To truly know the power of spicy turmeric and how it combats ill health, it’s important to understand its role in combating inflammation.
WHAT IS INFLAMMATION?
Inflammation is your body’s response to fighting things that trigger your immune system into action in an attempt to heal itself – think such things as infections, injuries, and toxins.
In a nutshell, inflammation is created when your white blood cells are activated to protect you from infections that come from outside your body.
When something damages your cells, your body releases chemicals that trigger a response from your immune system.
Inflammation, or more aptly an ‘inflammation response’, includes such symptoms as swelling, redness or ‘heat’, pain and loss of function. Other symptoms can mimic the flu including fever, chills, fatigue, headaches, muscle stiffness and a loss of appetite.
In some cases, your body's defence system triggers inflammation when there are no invaders to fight off. In these autoimmune diseases, your immune system acts as if regular tissues are infected or somehow unusual, causing damage.
Autoimmune diseases can be debilitating and include Celiac disease, Dermatomyositis, Graves disease, Hashimoto Thyroiditis, Multiple Sclerosis, Myasthenia Gravis and Pernicious Anemia.
SHORT OR LONG-TERM INFLAMMATION
Inflammation can be either short-lived (acute) or long-lasting (chronic). Acute inflammation such as an infection can go away within hours or days. Chronic inflammation can last months or years, even after the first trigger is gone. Conditions linked to chronic inflammation also include Cancer, Heart disease, Diabetes, Asthma, Alzheimer’s disease, ADHD and even long-term depression.
Other painful conditions of the joints and musculoskeletal system that may not be related to inflammation include osteoarthritis, fibromyalgia, muscular low back pain, and muscular neck pain.
Like many tried and tested natural remedies, turmeric has a well-documented history of medicinal benefits. A member of the ginger family, turmeric is made from the root of a flowering plant grown in Southeast Asia and alongside being used to make flavoursome and gorgeous yellow curries and herbal teas, turmeric is also known for having potent anti-inflammatory and antioxidant properties.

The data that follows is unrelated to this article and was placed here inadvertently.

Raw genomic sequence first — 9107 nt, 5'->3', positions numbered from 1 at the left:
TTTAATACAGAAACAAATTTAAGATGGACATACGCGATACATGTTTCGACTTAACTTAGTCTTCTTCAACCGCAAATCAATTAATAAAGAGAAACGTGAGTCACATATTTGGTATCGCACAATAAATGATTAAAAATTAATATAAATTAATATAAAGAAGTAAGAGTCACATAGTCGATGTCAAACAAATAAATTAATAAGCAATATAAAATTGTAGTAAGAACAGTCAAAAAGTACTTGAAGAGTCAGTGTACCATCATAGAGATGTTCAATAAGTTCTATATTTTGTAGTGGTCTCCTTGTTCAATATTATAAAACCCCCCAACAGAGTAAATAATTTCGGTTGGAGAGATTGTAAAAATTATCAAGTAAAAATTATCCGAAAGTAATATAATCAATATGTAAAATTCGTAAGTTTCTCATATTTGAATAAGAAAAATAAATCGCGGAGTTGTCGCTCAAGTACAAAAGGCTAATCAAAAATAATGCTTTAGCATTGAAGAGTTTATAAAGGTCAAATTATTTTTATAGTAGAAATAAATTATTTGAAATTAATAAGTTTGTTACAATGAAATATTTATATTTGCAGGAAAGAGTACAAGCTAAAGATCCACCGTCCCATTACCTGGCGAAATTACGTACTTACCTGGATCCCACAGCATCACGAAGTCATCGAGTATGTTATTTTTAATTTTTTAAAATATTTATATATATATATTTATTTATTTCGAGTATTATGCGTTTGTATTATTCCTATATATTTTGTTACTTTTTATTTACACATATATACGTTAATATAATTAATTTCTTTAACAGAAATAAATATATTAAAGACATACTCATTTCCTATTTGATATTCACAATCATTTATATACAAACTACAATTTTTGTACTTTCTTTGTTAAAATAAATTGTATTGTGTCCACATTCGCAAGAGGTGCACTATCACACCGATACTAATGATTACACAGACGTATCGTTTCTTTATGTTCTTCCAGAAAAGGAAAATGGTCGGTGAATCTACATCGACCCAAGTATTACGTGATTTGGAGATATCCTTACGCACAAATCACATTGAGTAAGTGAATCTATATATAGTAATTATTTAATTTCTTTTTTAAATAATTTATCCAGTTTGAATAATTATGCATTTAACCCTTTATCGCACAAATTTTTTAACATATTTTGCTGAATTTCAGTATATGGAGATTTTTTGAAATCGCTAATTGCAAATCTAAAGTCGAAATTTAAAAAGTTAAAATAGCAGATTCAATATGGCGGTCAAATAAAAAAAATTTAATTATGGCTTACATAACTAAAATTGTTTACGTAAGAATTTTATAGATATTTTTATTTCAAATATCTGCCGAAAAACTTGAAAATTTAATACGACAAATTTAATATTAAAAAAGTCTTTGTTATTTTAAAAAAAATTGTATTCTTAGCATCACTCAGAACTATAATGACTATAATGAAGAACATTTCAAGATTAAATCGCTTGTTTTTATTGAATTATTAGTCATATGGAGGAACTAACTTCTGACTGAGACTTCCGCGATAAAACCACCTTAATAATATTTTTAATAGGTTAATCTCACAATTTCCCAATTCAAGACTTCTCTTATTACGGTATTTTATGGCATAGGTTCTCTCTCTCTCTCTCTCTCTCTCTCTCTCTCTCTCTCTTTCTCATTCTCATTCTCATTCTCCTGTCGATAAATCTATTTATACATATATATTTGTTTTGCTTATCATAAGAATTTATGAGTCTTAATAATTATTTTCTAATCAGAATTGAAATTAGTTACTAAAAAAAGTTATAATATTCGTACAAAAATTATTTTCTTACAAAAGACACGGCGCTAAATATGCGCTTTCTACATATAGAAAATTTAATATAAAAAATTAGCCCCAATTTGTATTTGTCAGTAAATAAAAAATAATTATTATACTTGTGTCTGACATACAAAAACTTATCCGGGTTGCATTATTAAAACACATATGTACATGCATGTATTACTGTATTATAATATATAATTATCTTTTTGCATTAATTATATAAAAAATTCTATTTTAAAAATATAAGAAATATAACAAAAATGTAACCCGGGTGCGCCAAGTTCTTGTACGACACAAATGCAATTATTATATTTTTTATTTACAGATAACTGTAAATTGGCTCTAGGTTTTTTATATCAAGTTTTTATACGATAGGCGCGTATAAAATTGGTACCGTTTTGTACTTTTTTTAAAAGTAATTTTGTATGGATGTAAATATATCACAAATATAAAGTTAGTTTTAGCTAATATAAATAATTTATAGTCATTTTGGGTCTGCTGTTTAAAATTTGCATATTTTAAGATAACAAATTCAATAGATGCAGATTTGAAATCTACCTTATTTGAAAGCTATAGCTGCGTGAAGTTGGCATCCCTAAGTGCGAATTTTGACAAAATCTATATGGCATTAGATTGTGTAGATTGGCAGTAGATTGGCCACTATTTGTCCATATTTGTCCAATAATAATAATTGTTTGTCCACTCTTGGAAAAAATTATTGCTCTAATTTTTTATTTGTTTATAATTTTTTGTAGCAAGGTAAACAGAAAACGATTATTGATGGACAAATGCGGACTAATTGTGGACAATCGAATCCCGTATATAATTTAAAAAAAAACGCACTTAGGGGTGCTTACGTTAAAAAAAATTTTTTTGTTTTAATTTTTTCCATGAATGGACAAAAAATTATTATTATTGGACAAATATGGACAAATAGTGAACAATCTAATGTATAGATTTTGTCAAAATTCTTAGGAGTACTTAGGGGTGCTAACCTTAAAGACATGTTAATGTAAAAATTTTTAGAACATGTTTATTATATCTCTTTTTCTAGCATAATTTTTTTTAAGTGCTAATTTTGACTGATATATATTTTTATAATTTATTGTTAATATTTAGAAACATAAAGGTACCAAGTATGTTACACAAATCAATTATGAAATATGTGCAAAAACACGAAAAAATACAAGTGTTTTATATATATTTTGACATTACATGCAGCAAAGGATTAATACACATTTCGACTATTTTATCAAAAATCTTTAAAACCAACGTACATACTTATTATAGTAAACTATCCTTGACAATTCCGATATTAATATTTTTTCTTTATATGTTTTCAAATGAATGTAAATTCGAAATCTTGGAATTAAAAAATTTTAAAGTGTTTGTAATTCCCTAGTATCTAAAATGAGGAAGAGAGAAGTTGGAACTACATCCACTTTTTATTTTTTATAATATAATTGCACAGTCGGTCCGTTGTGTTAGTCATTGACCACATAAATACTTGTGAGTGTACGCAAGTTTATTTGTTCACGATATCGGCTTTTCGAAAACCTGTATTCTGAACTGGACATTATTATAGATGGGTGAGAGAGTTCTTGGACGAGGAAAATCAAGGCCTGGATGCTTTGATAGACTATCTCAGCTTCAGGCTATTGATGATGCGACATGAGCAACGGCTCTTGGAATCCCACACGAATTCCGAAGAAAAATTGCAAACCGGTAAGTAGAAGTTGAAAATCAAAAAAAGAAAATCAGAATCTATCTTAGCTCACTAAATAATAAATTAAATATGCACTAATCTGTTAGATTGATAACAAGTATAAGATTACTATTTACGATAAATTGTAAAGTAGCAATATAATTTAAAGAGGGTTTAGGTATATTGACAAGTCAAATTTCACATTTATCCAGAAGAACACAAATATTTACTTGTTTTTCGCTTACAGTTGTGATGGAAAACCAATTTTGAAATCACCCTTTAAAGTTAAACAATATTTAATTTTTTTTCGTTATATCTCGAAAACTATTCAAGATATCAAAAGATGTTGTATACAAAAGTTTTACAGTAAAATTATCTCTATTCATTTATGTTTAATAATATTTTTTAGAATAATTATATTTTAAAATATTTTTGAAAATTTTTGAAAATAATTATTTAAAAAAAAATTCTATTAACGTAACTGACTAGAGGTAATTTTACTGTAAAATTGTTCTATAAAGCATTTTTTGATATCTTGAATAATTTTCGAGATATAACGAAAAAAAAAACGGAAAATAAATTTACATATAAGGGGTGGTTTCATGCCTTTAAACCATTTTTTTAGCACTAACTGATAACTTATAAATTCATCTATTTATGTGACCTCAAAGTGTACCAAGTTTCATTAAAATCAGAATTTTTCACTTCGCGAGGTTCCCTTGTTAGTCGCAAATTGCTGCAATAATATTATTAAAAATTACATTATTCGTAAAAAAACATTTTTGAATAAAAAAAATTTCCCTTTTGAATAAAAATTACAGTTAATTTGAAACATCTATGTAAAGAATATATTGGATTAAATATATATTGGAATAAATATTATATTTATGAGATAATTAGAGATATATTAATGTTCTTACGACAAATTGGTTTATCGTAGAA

The primary active component of turmeric — and the one that gives the spice its characteristic yellow colour — is curcumin.
Curcumin is recognised and used worldwide in many different forms for multiple potential health benefits thanks to its bio-active compounds. The value of these protective compounds is that they help the body combat the damaging effect of oxidation. Over time, the oxidation process often leads to chronic inflammation and, as a result, lead to disease and age-related conditions.
Curcumin assists the body to suppress inflammation by depleting the neurotransmitter responsible for pain – neuropeptide substance P, (usually called substance P), and thus is an analgesic or pain relieving.
Another active ingredient in turmeric is turmerone. Although less is known about turmerone, studies have shown it triggers cell repair and potentially support the recovery of brain function.
Further, there are certain antioxidants in turmeric that have been shown to protect the liver (hepatoprotective) and may even assist with regenerating damaged liver cells.
Turmeric is also a gentle digestive tonic, and in part stimulates the enzymes within the body that are responsible for flushing toxins from the body. This is very important, because as the master detoxifier, liver health is critical for hormonal balance.
WOMEN AND TURMERIC
Aside from treating inflammatory conditions of the joints, muscles and nerves, Turmeric may also be helpful for those dealing with hormonal & reproductive health conditions such as hormonal issues such as pre-menstrual tension, period pain and endometriosis.
For some women the menstrual cycle brings about an increase in the frequency and severity of headaches and migraines. Turmeric is a potent natural anti-inflammatory that can help reduce the severity of headache and migraine symptoms. Likewise, its anti-inflammatory and antispasmodic effects can help with relieving or reducing pre-menstrual and period pain.
Women with endometriosis may also benefit from supplementing with turmeric. Research has shown that turmeric may be of benefit by acting as a phyto-oestrogen, inhibiting estradiol (E2) production, reducing metalloproteinase action and inhibiting angiogenesis (development of new blood vessels) – all of which contribute to the progression/worsening of the disease.
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